Special to The Ely Times
The Great Basin Water Network, White Pine County, tribes the LDS Church and Utah officials will be back in court continuing the fight to stop the Southern Nevada Water Authority’s pumping and piping proposal that would forever harm places like Spring and Snake Valleys.
The hearing will begin on Nov. 12, at 8:30 a.m. at the White Pine County Courthouse located at 801 Clark Street. Executive Director Kyle Roernik with the Great Basin Water Network said, “If you can make the time, please come to the downtown courthouse, to stand alongside these folks in opposition to the project.” The hearing is believed to be over a two-day period, commencing on Nov. 13.
The project, now in its 30th year of existence, would siphon at least 58 billion gallons of water annually away from Eastern Nevada and Western Utah via a 300-mile pipeline to Las Vegas.
Roernik said, “Our future, our heritage and our most precious resource would be used for toilets on the strip and swimming pools in new, sprawling developments in the Mojave Desert.”
The project is a threat to the economy. By taking billions and billions of gallons of water away annually, in perpetuity, what will be left for our community’s farms and ranches? What will new businesses be able to use? US Geologic Survey evidence suggests that the project would ultimately affect the water supply in Steptoe Valley too.
The project is a threat to the scenic values that attract visitors from around the world. Great Basin National Park would be affected, multiple Wildlife Refuges and other public lands. The BLM admitted the project would harm more than 300 local springs, more than 100 miles worth of streams, 8,000 acres of wetlands, and 191,000 acres of shrubland habitat.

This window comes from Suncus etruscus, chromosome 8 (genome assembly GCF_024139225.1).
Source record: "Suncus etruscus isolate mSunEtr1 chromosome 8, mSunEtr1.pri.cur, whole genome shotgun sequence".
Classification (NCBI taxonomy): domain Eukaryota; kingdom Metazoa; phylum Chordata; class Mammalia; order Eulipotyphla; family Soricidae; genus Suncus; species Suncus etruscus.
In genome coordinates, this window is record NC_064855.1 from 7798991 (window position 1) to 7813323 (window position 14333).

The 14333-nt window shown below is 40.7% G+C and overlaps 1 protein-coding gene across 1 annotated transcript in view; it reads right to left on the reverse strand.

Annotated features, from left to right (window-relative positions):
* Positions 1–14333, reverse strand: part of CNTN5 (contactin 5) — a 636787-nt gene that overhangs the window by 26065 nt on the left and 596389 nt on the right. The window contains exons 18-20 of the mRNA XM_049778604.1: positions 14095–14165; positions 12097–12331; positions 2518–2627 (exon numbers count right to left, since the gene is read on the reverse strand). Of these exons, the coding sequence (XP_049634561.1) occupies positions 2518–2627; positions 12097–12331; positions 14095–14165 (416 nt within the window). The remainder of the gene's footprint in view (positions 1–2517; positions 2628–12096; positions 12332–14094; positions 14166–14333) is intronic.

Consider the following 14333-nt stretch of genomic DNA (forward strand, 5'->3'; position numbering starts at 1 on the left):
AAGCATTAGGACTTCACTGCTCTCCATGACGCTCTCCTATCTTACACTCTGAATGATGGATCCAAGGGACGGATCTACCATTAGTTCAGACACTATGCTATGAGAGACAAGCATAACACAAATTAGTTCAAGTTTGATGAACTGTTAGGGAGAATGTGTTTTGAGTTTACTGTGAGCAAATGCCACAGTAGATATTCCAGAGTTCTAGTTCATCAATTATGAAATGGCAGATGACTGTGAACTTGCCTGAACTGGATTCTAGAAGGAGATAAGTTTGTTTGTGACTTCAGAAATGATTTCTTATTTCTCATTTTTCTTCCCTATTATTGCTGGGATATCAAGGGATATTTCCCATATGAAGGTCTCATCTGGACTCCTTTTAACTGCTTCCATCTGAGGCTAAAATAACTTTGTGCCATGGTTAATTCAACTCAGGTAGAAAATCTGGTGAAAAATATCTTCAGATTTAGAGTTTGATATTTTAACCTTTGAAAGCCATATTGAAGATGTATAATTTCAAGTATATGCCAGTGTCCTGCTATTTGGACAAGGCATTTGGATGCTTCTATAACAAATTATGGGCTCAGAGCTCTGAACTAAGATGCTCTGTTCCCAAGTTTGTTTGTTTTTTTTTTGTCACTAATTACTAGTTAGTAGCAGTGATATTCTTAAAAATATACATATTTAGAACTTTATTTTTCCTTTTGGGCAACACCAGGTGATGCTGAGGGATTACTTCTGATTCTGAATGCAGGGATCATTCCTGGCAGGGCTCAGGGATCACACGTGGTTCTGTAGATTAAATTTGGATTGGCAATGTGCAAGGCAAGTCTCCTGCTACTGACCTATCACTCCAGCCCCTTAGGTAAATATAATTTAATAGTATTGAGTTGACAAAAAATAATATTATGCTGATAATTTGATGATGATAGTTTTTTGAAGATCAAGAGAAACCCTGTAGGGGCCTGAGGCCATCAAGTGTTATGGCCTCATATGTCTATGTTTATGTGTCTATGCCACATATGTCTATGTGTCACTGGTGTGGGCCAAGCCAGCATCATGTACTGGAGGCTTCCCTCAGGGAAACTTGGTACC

The project is a public health hazard. The project seeks to kill all the plant life that holds the ground floor. That would stir an extra 30,000 tons of dust and dirt into the air every year, affecting breathable air and dirtying the region’s famed dark skies.
The project is a threat to local control, White Pine County is not a water colony for Las Vegas, it is a threat to tribal spiritual sites and resource. Wildlife included such as mule deer, elk, big horn sheep along with 20 threatened or endangered species.
The project is a threat to Las Vegas ratepayers. “Who will pay $15.5 billion (2011 dollars) for a project that won’t be able to deliver water for the long-term. The amount of water SNWA wants doesn’t exist now and it never will.” Roernik said.
“In this court case, the SNWA is asking for an exemption from the laws of Nevada, the laws of nature, the laws of economics, and the laws of morality,” Roerink said. “This project is a mirage where a few powerful interests will see some short-term gains while the rest of us, rural and urban, suffer. “